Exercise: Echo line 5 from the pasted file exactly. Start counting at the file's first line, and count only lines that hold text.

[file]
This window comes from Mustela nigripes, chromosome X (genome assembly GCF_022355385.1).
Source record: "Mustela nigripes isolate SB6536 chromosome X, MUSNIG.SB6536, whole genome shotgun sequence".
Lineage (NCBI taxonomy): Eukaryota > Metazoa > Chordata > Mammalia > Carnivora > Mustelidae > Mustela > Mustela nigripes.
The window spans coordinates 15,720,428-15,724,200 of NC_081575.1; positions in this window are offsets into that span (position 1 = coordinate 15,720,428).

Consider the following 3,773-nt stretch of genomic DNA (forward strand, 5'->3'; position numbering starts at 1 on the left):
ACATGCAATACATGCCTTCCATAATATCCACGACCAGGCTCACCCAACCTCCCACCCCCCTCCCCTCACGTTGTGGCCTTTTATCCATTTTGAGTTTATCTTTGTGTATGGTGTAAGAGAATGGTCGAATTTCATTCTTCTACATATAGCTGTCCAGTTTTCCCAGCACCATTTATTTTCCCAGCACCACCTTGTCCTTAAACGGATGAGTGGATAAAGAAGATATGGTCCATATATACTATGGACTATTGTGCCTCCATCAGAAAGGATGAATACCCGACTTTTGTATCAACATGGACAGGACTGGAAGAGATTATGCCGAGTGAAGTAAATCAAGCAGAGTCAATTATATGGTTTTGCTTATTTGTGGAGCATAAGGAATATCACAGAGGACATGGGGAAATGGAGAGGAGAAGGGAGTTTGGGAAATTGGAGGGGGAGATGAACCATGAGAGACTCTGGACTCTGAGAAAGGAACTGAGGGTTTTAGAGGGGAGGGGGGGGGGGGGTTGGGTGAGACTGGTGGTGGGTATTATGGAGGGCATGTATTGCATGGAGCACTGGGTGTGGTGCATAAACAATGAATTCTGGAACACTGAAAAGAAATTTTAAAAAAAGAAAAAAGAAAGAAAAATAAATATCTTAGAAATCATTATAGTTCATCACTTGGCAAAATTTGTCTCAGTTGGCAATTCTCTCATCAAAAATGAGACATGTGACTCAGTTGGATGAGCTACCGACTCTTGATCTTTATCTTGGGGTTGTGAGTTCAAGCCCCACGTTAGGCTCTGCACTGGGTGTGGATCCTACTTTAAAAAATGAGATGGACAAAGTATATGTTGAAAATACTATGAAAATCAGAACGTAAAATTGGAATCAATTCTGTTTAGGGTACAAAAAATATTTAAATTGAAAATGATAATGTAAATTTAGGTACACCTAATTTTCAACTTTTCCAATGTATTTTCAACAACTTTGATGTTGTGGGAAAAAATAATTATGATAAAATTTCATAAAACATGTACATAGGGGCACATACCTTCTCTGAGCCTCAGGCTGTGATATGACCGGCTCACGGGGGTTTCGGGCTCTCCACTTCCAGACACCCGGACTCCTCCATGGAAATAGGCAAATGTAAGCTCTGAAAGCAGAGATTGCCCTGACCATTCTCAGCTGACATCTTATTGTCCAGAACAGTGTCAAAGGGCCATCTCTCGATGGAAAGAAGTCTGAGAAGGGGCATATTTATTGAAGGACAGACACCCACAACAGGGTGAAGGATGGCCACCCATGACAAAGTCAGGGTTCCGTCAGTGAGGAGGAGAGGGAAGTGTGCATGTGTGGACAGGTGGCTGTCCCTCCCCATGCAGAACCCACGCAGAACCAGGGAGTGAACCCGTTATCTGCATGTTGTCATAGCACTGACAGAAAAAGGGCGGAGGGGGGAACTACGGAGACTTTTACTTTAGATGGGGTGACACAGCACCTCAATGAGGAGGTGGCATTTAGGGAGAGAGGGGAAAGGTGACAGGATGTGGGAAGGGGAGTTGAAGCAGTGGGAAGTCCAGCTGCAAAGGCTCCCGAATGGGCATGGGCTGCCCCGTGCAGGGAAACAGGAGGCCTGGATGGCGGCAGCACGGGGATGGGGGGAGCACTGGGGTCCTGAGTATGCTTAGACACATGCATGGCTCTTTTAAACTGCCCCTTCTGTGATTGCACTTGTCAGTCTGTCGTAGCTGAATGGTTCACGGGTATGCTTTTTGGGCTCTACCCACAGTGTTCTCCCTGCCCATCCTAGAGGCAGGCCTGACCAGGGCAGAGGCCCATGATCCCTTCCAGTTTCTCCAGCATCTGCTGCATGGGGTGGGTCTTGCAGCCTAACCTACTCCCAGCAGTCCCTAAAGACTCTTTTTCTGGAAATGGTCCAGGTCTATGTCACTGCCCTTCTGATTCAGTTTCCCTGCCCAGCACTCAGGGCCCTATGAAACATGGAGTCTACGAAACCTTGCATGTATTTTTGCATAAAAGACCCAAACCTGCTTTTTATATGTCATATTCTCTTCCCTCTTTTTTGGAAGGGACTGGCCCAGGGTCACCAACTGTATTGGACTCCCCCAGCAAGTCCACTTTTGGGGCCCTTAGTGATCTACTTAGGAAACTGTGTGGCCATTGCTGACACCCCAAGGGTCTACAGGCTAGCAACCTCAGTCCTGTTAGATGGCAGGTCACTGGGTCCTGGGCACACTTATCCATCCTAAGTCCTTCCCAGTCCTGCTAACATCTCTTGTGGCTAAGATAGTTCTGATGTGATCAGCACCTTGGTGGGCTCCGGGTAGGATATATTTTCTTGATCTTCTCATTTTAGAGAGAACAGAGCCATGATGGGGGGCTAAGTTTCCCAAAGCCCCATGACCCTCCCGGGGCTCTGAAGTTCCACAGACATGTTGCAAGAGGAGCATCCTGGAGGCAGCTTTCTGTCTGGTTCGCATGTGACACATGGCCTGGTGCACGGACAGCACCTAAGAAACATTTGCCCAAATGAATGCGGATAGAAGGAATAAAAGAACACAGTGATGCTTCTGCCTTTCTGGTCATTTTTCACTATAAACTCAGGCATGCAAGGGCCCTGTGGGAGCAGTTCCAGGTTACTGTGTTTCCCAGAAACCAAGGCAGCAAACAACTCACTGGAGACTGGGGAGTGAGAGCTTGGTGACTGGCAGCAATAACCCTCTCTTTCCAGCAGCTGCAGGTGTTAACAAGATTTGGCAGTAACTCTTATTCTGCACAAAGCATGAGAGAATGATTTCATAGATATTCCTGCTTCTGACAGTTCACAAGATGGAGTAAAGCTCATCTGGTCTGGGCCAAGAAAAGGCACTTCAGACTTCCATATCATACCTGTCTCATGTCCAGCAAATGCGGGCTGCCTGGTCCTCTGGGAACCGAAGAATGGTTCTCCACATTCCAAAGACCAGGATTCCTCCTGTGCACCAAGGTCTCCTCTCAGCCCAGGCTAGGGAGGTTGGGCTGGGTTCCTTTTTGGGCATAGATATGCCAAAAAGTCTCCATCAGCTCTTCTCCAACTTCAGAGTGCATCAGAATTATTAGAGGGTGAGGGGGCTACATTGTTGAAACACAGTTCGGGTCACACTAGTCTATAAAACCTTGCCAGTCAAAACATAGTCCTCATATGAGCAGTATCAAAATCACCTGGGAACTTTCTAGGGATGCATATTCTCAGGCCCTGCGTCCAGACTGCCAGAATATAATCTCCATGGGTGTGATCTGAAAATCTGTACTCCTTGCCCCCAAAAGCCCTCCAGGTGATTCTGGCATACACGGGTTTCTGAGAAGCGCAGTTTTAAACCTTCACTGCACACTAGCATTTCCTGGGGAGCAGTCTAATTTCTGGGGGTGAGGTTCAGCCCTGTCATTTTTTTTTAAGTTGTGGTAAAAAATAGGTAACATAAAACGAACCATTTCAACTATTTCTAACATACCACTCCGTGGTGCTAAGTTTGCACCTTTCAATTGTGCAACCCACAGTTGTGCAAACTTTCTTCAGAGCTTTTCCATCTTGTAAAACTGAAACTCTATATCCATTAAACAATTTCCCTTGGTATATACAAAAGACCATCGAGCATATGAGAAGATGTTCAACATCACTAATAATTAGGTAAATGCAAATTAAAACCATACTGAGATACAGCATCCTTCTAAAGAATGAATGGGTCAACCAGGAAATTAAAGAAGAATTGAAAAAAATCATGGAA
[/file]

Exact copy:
Consider the following 3,773-nt stretch of genomic DNA (forward strand, 5'->3'; position numbering starts at 1 on the left):